A record proportion of women giving birth last year were either overweight or obese, new figures have shown.
National Records of Scotland recorded a total of 48,430 live births across Scotland in 2021-22.
But of those woman giving birth, just two fifths (40.9%) were classed as having a healthy body mass index (BMI) – with 56.9% either overweight or obese.
Public Health Scotland said that the figures showed “maternal obesity continued to increase” and that this total was the “highest since reporting began”.
As well as the 29.6% of women giving birth who were overweight and the 27.3% who were obese, there were also 2.3% who were classed as being underweight.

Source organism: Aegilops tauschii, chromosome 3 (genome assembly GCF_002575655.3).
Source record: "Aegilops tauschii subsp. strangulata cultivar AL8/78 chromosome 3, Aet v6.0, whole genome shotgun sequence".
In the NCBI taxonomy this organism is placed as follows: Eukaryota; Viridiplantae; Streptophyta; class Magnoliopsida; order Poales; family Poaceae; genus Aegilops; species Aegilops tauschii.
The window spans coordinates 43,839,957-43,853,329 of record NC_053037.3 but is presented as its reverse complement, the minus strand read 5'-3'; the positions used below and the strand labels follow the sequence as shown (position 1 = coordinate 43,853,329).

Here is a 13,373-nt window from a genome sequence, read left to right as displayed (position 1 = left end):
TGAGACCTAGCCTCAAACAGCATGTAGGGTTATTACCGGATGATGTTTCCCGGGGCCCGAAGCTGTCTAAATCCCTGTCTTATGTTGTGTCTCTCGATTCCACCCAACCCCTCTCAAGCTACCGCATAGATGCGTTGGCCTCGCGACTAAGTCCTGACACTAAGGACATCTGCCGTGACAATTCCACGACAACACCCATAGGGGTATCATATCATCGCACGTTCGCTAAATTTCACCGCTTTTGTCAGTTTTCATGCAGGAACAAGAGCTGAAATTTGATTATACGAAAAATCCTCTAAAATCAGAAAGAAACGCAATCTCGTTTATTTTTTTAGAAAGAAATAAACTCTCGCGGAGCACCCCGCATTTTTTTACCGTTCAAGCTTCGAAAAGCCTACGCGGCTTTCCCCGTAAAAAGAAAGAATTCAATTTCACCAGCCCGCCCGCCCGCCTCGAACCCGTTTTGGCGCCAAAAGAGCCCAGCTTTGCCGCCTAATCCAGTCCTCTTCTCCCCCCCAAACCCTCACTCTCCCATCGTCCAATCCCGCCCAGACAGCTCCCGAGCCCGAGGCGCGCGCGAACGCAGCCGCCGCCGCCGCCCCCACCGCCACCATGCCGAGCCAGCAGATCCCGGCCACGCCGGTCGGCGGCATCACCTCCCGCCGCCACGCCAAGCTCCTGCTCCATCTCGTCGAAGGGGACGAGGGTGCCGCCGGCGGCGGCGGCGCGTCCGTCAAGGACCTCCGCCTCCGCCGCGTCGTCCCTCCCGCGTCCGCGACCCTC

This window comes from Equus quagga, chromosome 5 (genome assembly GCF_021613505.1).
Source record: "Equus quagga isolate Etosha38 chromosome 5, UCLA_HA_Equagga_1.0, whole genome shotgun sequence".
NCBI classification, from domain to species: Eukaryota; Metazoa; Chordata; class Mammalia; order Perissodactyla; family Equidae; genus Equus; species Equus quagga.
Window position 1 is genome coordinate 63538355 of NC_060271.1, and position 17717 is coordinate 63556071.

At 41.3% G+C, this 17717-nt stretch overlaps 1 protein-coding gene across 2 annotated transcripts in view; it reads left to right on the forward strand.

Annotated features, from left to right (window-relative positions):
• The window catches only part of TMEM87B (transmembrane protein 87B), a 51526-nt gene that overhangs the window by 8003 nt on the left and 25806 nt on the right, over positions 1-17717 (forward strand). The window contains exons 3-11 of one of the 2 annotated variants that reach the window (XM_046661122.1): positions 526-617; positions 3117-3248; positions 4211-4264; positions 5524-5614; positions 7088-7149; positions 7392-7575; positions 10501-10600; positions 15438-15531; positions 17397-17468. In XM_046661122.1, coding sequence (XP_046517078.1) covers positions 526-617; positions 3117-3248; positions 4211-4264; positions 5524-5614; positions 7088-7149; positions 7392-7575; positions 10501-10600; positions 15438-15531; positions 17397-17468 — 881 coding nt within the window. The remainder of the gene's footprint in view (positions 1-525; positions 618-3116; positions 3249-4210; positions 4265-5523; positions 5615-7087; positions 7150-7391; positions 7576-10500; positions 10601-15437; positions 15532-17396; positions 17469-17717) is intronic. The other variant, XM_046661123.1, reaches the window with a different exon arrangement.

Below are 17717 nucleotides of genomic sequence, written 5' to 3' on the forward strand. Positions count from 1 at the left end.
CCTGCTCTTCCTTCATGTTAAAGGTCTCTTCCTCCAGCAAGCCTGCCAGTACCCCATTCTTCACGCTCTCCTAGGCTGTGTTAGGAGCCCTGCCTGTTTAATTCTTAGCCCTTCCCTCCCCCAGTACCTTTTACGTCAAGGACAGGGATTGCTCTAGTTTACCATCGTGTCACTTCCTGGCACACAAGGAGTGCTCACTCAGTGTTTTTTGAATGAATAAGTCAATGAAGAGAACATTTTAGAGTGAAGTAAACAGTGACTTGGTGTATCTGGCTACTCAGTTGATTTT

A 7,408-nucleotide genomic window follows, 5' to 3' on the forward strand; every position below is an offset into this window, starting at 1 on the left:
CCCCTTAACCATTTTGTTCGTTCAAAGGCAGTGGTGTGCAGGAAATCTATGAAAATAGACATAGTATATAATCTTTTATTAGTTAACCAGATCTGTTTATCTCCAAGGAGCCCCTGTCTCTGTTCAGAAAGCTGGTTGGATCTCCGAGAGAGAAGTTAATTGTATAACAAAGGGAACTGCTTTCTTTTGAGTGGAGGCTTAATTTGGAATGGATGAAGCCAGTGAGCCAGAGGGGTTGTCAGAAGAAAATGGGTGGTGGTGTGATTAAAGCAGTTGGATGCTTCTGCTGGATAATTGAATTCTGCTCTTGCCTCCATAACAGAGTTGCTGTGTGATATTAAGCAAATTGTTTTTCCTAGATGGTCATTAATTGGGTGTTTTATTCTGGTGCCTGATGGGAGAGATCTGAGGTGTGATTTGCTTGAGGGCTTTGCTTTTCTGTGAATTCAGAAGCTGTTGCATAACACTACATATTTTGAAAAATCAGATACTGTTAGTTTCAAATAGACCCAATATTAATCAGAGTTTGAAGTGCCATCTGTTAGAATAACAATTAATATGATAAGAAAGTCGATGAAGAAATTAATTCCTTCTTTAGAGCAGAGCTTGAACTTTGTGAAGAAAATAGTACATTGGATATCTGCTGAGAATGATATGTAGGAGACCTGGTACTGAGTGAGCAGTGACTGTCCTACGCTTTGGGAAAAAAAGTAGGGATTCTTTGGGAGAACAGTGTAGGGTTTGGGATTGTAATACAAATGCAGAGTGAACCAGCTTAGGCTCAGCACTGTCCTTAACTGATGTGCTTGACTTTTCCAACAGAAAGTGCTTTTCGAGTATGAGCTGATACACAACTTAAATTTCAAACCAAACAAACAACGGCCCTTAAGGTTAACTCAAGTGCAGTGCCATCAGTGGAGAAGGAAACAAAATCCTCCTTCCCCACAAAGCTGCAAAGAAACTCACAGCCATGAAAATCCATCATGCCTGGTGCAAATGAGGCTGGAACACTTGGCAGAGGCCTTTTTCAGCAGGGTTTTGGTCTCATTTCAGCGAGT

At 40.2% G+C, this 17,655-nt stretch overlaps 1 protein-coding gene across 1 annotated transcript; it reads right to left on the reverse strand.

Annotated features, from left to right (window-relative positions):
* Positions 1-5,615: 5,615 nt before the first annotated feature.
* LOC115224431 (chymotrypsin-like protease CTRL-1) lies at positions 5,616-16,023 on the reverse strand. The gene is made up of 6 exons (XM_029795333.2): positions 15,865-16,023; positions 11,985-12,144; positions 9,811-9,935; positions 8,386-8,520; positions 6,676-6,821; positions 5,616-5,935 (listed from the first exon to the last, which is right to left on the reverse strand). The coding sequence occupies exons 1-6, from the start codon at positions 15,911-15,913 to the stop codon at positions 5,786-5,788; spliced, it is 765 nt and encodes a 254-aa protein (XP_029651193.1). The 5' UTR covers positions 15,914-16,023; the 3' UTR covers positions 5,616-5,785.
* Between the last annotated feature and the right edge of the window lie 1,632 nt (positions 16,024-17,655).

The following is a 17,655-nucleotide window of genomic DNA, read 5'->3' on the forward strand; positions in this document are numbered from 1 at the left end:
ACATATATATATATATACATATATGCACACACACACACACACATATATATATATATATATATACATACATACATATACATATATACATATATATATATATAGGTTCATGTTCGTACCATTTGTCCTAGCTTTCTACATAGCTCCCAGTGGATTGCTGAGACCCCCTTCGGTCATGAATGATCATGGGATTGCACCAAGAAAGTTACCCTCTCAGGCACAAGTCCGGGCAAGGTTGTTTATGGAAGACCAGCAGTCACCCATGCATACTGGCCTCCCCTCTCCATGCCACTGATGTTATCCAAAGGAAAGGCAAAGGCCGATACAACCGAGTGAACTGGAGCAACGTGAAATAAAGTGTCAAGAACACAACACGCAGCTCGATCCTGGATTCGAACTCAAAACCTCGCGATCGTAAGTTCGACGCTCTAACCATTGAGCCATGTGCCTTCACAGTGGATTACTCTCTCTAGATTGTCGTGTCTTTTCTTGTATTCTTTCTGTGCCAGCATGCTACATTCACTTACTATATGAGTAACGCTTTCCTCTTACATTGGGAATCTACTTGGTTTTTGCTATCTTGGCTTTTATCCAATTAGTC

The figures also showed the continuing trend for women to have babies later in life in 2021-22.
Almost a quarter (24.7%) of women giving birth – regardless of whether the child was their first baby or not – were aged 35 or older.
Meanwhile, the proportion of women who gave birth under the age of 20 fell to its lowest recorded total – with just 2.3% of births involving women in this age group.
Births by caesarean sections continued to increase, with a record 37.6% of infants delivered this way in pregnancies where there was only one baby.
The report noted: “While older women are more likely to have a caesarean section, there is an increasing tendency for this method of delivery across all age groups.”
Almost a quarter (23.5%) of women under 20 giving birth delivered their baby by Caesarean section in 2021-22, with this proportion rising to more than half (55.4%) of women aged 40 and over.
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